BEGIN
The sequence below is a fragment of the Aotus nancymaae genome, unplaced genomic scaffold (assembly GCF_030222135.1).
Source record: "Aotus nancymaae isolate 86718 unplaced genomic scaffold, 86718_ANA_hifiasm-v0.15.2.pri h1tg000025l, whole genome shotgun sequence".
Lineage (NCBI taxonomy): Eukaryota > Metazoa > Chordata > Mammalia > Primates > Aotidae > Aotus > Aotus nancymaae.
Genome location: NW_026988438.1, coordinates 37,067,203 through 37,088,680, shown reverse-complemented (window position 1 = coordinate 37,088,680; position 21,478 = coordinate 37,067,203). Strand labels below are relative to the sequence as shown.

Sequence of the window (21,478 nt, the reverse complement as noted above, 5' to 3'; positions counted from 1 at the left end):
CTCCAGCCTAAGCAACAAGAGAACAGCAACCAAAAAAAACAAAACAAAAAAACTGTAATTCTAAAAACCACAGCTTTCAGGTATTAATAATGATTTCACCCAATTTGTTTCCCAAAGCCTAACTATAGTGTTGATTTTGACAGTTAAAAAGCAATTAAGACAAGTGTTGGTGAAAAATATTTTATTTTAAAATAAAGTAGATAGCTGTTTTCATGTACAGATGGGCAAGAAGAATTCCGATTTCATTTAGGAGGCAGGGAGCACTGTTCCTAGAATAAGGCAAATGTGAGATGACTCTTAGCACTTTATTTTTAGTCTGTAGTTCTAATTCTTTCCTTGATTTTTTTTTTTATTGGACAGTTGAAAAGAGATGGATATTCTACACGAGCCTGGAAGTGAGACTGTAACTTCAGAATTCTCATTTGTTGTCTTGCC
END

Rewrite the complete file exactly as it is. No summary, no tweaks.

The sequence below is a fragment of the Aotus nancymaae genome, unplaced genomic scaffold (assembly GCF_030222135.1).
Source record: "Aotus nancymaae isolate 86718 unplaced genomic scaffold, 86718_ANA_hifiasm-v0.15.2.pri h1tg000025l, whole genome shotgun sequence".
Lineage (NCBI taxonomy): Eukaryota > Metazoa > Chordata > Mammalia > Primates > Aotidae > Aotus > Aotus nancymaae.
Genome location: NW_026988438.1, coordinates 37,067,203 through 37,088,680, shown reverse-complemented (window position 1 = coordinate 37,088,680; position 21,478 = coordinate 37,067,203). Strand labels below are relative to the sequence as shown.

Sequence of the window (21,478 nt, the reverse complement as noted above, 5' to 3'; positions counted from 1 at the left end):
CTCCAGCCTAAGCAACAAGAGAACAGCAACCAAAAAAAACAAAACAAAAAAACTGTAATTCTAAAAACCACAGCTTTCAGGTATTAATAATGATTTCACCCAATTTGTTTCCCAAAGCCTAACTATAGTGTTGATTTTGACAGTTAAAAAGCAATTAAGACAAGTGTTGGTGAAAAATATTTTATTTTAAAATAAAGTAGATAGCTGTTTTCATGTACAGATGGGCAAGAAGAATTCCGATTTCATTTAGGAGGCAGGGAGCACTGTTCCTAGAATAAGGCAAATGTGAGATGACTCTTAGCACTTTATTTTTAGTCTGTAGTTCTAATTCTTTCCTTGATTTTTTTTTTTATTGGACAGTTGAAAAGAGATGGATATTCTACACGAGCCTGGAAGTGAGACTGTAACTTCAGAATTCTCATTTGTTGTCTTGCC